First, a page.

In addition to nominating a town clerk and a recorder the
corporation was empowered to make bye-laws while the sovereign
and recorder also acted as justices of the peace and didnt
take kindly to officials from outside the borough meddling
in its affairs.
Local Officials were elected annually by the freemen of
the town on August 1 and were sworn in on September 29,
the feast of St. Michael. The constable of the castle was
also a burgess and some of the money collected in local
tolls and taxes went towards its upkeep.
A weekly market, held on Thursdays, was also authorised
and there were two annual fairs in the town. The first was
began on Ascension Thursday and lasted three days. The second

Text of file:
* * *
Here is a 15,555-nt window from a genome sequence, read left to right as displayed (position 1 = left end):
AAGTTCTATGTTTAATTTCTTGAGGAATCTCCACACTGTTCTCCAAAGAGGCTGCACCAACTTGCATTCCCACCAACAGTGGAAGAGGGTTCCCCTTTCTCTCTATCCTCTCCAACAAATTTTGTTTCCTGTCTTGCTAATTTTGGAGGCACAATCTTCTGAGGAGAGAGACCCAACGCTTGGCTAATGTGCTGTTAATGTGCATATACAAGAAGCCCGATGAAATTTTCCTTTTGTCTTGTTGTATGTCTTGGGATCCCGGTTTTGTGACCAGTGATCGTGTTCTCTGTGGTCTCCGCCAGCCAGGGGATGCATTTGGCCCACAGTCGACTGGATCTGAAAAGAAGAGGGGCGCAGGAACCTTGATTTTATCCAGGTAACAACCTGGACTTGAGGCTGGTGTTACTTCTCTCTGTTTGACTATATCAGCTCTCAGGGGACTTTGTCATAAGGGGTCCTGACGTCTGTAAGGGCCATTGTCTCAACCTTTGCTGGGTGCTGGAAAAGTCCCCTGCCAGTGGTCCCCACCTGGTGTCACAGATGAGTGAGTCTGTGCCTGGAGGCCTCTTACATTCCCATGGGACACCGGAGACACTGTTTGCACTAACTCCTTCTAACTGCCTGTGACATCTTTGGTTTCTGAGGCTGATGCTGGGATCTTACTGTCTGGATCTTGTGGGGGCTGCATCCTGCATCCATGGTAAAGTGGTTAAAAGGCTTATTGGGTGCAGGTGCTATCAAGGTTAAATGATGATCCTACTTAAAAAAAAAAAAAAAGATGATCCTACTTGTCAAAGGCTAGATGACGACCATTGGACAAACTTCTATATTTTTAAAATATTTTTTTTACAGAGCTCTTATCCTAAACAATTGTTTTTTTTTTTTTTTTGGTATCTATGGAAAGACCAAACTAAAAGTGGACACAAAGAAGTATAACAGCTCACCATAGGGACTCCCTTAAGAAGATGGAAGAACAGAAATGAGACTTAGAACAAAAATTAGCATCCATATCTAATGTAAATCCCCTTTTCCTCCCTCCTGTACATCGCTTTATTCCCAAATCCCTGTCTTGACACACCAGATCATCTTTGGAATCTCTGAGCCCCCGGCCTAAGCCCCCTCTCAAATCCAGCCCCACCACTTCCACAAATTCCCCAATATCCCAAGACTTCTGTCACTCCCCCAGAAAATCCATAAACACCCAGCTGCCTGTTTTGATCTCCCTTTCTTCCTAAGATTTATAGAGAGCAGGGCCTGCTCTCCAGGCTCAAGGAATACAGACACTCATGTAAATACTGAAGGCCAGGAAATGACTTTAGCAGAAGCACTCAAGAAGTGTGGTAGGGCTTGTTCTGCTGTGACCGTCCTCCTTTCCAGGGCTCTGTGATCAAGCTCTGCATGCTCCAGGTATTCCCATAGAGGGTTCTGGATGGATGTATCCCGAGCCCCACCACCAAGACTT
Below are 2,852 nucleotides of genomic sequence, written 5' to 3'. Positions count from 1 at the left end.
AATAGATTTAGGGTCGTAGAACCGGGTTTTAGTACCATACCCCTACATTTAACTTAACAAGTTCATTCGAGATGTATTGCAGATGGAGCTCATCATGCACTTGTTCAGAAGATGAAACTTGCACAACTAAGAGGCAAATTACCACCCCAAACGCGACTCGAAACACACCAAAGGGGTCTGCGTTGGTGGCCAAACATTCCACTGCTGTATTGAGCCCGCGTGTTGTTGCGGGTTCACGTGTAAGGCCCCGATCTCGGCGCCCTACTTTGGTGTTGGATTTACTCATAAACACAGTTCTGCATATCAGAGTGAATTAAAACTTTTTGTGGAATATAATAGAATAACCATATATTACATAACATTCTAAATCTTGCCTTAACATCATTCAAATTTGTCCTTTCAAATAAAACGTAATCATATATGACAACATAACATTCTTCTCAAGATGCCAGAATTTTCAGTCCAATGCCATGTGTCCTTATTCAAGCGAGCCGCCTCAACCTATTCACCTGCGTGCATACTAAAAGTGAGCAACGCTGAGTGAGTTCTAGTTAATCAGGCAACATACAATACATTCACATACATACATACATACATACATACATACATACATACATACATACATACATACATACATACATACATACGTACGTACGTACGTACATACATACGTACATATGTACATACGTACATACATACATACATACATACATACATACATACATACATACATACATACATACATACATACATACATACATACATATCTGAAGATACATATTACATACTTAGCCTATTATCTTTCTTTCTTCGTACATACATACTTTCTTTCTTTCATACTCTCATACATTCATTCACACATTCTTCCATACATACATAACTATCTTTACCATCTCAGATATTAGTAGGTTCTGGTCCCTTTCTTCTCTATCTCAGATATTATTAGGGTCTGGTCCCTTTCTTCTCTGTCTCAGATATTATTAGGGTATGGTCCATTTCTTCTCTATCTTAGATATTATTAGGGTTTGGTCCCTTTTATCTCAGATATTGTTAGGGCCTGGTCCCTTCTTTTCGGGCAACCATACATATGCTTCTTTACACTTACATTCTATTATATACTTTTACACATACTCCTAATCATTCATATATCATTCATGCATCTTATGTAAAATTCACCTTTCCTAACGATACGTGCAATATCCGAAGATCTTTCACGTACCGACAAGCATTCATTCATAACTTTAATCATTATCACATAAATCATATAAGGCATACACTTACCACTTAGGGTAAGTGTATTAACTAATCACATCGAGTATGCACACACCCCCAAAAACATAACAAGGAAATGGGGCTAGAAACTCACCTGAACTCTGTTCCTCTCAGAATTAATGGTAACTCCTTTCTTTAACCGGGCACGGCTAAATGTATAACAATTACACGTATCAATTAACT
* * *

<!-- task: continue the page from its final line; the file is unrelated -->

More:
began on the feast of St. Bartholomew the Apostle (August
24) and also lasted three days.
By the 1830s a second market was held on Saturdays
and the number of fair days stood at four, one each in January,
March, May and September.
Taxes collected at the fairs and market were split between
the upkeep of the castle and the municipal coffers. Members
of the corporation were exempt from all tolls, taxes
and tilliages throughtout Ireland except those owing
to the King.
The Sovereign served for just one year but it was common
practice for the same person to alternate as sovereign and
deputy. In the year 1831/32 the sovereign was paid £100,
paid for by tolls and taxes collected, which as locals rightly
complained was contrary to the terms of the charter.
This accounted for almost half of the corporations spending